In two recent waves of enlargement, ten Central and Eastern European countries (henceforth, CEECs) became members of the European Union, bringing the number of official members to 27.1 The liberalization of capital markets initiated in the beginning of the 1990s and EU membership stimulated financial integration both within these countries and between them, the Euro Area and the rest of the world. Since the beginning of the 1990s the new EU member states (henceforth, NMS) have been recipients of massive capital inflows, both in the form of foreign direct investment and, more recently, financial flows, originating mainly from Euro Area countries such as Austria and Germany, Finland for the Baltic countries and Greece for Bulgaria and Romania.2 According to Lane and Milesi-Ferretti (2007), the degree of international financial integration in the CEECs measured through the capital account has doubled since the beginning of the transition process. The sum of external assets and liabilities as a percentage of GDP was on average 80% in 1994 and rose to 160% by 2004. Financial integration between the old and new EU member states is not only reflected in increased financial flows, but also in the behavior of the stock markets. Recent studies by Christiansen and Ranaldo (2009), Savva and Aslanidis (2010) and Büttner and Hayo (2011) explore this issue by examining the extent of co-movement between stock prices in the Euro Area and in the NMS. While their methodologies differ, they all find strong linkages between stock markets in the two regions. In particular, the connection between old and new member states is found to increase after the 2004 EU enlargement, and seems to be a phenomenon typical of the European Union rather than a general tendency of increased worldwide financial integration. Büttner and Hayo (2011) find that exchange rate risk and indicators of financial deepening significantly explain the co-movement between European stock markets and conclude that euro adoption would increase stock market correlations between the old and new EU member states.3 The process of integration between Eastern and Western Europe is still ongoing, as full monetary integration has so far only been achieved by a few former transition economies4 that lost their monetary independence and delegated the conduct of monetary policy to the ECB. The remaining countries are expected to join the EMU as soon as they meet the conditions imposed by the Maastricht Treaty in terms of inflation, government finance and exchange rate. Prospects of EMU membership caused the proliferation, in recent years, of a large amount of studies focusing on assessing the extent of similarity of responses to monetary policy shocks both among the NMS and between them and the Euro Area. Such studies focused primarily on the effect of monetary policy on output and inflation, and reached different conclusions. On one side, Elbourne and De Haan (2006) find substantial heterogeneity among the former transition economies. On the other hand, Anzuini and Levy (2007) find that although impulse-responses for the NMS are qualitatively similar to those found for old EU members, they are quantitatively less pronounced. The authors relate this finding to the difference in the degree of financial development between the two regions. Jarociński (2008) compares the monetary transmission mechanism between the NMS and the Euro Area and finds similar responses of output and prices to monetary policy shocks. Here, we focus on the interplay between financial integration, monetary policy and stock prices. First, we examine the effect of domestic monetary policy on stock prices in the NMS, an issue not investigated so far. While monetary policy shocks are passed through the real economy with considerable delay, financial markets are much more reactive in that asset prices tend to quickly incorporate new information. Secondly, in light of the heavy financial linkages between the NMS and the Eurozone, we examine the response of the domestic stock market to Euro Area monetary policy shocks. In particular, we will interpret a significant response of the domestic stock markets to a Euro Area monetary policy shock as further evidence of financial integration. Thirdly, we determine which domestic and foreign variables are the main drivers of stock price movements in the countries under analysis. Our methodology is rather standard. We estimate a macro-econometric model of a small open economy using monthly observations on seven macroeconomic variables for the Czech Republic, Hungary, Poland and Slovenia. We identify the structural VARs by means of short-run restrictions following Neri (2004), Jarociński (2008) and Li et al. (2010) and examine impulse-response functions and forecast error variance decompositions. The study is structured as follows. In Section 2, we introduce the theoretical underpinning of our analysis and review the literature exploring the interplay between monetary policy and stock prices. Section 3 presents the baseline SVAR model, the identification scheme and the resulting equations. In Section 4 we report our results, after describing the dataset and testing for model adequacy. We assess the robustness of our results to alternative identification schemes in Section 5. Section 6 concludes and proposes directions for further research.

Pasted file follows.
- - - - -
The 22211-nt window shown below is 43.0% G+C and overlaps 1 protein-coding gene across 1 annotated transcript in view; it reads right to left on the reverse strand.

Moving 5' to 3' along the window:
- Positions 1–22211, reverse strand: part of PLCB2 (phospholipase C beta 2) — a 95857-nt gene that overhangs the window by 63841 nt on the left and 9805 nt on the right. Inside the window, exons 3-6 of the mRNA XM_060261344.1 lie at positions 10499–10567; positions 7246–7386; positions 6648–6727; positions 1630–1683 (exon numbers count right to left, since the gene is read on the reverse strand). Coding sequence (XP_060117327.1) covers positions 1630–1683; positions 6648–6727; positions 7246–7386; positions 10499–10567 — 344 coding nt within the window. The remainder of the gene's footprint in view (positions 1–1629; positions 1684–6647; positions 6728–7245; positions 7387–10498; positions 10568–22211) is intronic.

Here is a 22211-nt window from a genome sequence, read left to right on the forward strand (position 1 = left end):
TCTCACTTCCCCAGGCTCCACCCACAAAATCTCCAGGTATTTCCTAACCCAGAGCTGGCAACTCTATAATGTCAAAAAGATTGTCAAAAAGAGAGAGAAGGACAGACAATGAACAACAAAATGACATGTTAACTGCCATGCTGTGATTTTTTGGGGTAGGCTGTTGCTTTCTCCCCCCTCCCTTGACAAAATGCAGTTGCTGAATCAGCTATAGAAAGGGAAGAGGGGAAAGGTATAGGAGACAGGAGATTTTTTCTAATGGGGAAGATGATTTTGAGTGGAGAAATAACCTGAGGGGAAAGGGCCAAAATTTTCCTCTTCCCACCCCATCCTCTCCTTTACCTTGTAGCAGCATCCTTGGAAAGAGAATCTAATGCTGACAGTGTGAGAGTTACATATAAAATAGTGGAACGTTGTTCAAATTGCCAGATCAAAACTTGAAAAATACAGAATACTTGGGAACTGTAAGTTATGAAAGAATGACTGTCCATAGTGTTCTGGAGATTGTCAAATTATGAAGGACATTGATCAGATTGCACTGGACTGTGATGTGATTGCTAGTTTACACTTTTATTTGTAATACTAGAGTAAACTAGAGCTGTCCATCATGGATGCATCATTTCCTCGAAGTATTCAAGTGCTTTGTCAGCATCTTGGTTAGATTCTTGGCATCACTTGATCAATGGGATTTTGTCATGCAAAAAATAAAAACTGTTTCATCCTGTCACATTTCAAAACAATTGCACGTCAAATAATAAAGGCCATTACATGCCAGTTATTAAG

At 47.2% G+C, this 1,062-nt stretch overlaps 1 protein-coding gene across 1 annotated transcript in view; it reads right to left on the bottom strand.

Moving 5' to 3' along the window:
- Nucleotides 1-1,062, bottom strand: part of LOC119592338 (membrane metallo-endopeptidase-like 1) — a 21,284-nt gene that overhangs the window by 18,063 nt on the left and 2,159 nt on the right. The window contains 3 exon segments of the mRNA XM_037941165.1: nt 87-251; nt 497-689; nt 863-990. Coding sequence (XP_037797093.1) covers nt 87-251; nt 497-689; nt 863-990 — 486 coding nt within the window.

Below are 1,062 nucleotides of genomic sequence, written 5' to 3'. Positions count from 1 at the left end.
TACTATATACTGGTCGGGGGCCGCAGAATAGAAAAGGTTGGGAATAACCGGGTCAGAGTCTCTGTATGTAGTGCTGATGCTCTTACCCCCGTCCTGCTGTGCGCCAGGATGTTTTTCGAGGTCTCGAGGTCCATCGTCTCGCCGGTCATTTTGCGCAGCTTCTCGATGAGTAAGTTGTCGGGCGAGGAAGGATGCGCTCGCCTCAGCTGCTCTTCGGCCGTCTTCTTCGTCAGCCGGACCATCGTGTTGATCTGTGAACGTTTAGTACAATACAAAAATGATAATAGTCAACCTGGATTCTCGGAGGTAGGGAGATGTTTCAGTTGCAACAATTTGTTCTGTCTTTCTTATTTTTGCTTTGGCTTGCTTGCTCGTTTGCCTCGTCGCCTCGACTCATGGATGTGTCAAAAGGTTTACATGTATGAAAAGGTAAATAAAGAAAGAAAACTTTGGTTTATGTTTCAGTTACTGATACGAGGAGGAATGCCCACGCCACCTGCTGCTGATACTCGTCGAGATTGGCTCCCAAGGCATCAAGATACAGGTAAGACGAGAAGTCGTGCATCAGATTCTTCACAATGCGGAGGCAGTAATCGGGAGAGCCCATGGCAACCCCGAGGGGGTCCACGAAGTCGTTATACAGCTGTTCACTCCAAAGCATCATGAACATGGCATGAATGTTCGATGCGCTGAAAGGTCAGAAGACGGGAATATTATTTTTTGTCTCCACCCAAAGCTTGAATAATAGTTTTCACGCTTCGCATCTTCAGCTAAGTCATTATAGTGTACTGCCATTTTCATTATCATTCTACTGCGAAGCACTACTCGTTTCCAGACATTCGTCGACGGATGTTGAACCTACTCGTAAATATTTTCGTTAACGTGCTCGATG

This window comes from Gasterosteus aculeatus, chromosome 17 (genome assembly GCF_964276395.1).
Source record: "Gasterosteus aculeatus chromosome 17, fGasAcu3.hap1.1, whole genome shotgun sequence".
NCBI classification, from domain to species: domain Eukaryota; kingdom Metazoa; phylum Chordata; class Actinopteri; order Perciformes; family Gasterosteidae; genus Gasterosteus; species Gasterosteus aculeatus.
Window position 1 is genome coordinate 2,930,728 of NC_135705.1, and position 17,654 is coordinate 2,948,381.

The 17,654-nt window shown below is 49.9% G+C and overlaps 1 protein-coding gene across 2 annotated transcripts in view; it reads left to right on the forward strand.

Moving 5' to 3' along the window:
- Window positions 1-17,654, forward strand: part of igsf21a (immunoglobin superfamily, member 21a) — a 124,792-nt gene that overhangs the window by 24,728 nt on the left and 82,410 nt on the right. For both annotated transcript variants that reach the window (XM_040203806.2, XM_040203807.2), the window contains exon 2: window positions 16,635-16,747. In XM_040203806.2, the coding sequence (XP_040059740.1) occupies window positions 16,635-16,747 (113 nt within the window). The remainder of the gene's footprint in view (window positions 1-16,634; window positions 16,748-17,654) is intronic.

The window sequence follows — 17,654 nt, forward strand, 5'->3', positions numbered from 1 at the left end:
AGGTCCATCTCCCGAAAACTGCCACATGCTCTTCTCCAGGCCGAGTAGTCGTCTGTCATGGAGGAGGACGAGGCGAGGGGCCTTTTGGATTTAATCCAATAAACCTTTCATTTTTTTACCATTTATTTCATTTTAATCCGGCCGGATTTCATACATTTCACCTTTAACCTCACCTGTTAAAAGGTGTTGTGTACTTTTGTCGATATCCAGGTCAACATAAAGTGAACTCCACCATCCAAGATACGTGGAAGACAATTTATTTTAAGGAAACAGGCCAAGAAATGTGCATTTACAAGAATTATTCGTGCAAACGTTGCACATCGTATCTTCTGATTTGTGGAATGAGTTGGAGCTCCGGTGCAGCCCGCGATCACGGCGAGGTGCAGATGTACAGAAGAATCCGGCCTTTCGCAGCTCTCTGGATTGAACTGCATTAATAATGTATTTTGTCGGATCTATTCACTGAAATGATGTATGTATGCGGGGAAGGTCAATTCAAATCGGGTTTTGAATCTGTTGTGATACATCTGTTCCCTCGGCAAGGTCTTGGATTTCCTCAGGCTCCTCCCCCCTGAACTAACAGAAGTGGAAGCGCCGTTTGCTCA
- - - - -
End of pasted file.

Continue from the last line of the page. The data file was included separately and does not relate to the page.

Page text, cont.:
نتیجه گیری انگلیسی
In this paper, we estimate four structural VAR models with short-run restrictions for the Czech Republic, Hungary, Poland and Slovenia. The models represent a small-scale, small open economy model with stock prices in order to examine the interplay between financial integration, domestic monetary policy and stock prices. Three conclusions can be drawn from our analysis. First, we do not find robust evidence of a significant effect of domestic monetary policy on stock prices. Second, Euro Area monetary policy significantly affects stock prices in the NMS, and the effect is negative. Moreover, in all countries except Slovenia (where the impact effect is also significantly negative), the response of the stock price index seems to be transmitted to stock prices with a lag. These results suggest that in small open economies characterized by a high degree of openness to international financial markets, foreign monetary policy has a stronger effect on stock markets than domestic monetary policy. In particular, in the NMS, firms rely heavily on foreign borrowing, originating mainly in Euro Area countries, to finance new investments. Hence, increases in the foreign interest rate represent an increase in their production costs, which in turn reduces expected future cash flow and stock prices. In addition, in emerging economies capital inflows amount to a large share of GDP, making them more sensitive to developments in foreign financial markets. Furthermore, in the NMS the proportion of wealth allocated to equity by domestic investors is still limited. Therefore, as the ECB rate is the reference discount rate for Euro Area investors, stock prices are sensitive to it. Third, the analysis of variance revealed that overall external shocks account for the bulk of variation in the stock price index in the considered countries. While exchange rate shocks are dominant in Hungary and Poland in the short run, shocks to the Euro Area interest rate are the main determinants in the medium to long run in Poland, in the long run in Hungary, and during the whole time horizon in Slovenia. Hence, stock prices in the new EU member states seem to be driven by shocks related to external trade and finance. These findings have important implications for domestic policy decisions, as financial integration made local stock markets more sensitive to external shocks. The presented analysis sheds a first light on an issue scarcely investigated before. Nevertheless, it omits important aspects worth exploring in future work. First of all, this study does not explore the channels through which Euro Area monetary policy shocks are transmitted to the NMS’ stock markets. Given the increased co-movement between stock markets in the Euro Area and the NMS, the significant reaction of NMS’ stock markets to Euro Area monetary policy shocks could result from spillovers between stock markets. Explicitly modeling financial linkages between the Euro Area and the NMS by means of a Global VAR model in the spirit of Dees et al. (2007) will be the subject of future research. Moreover, our results could be enriched by exploring the time constancy of the estimated responses of the stock price index in the NMS. In particular, a time-varying coefficients model would allow investigating whether such responses changed with the increase in financial integration.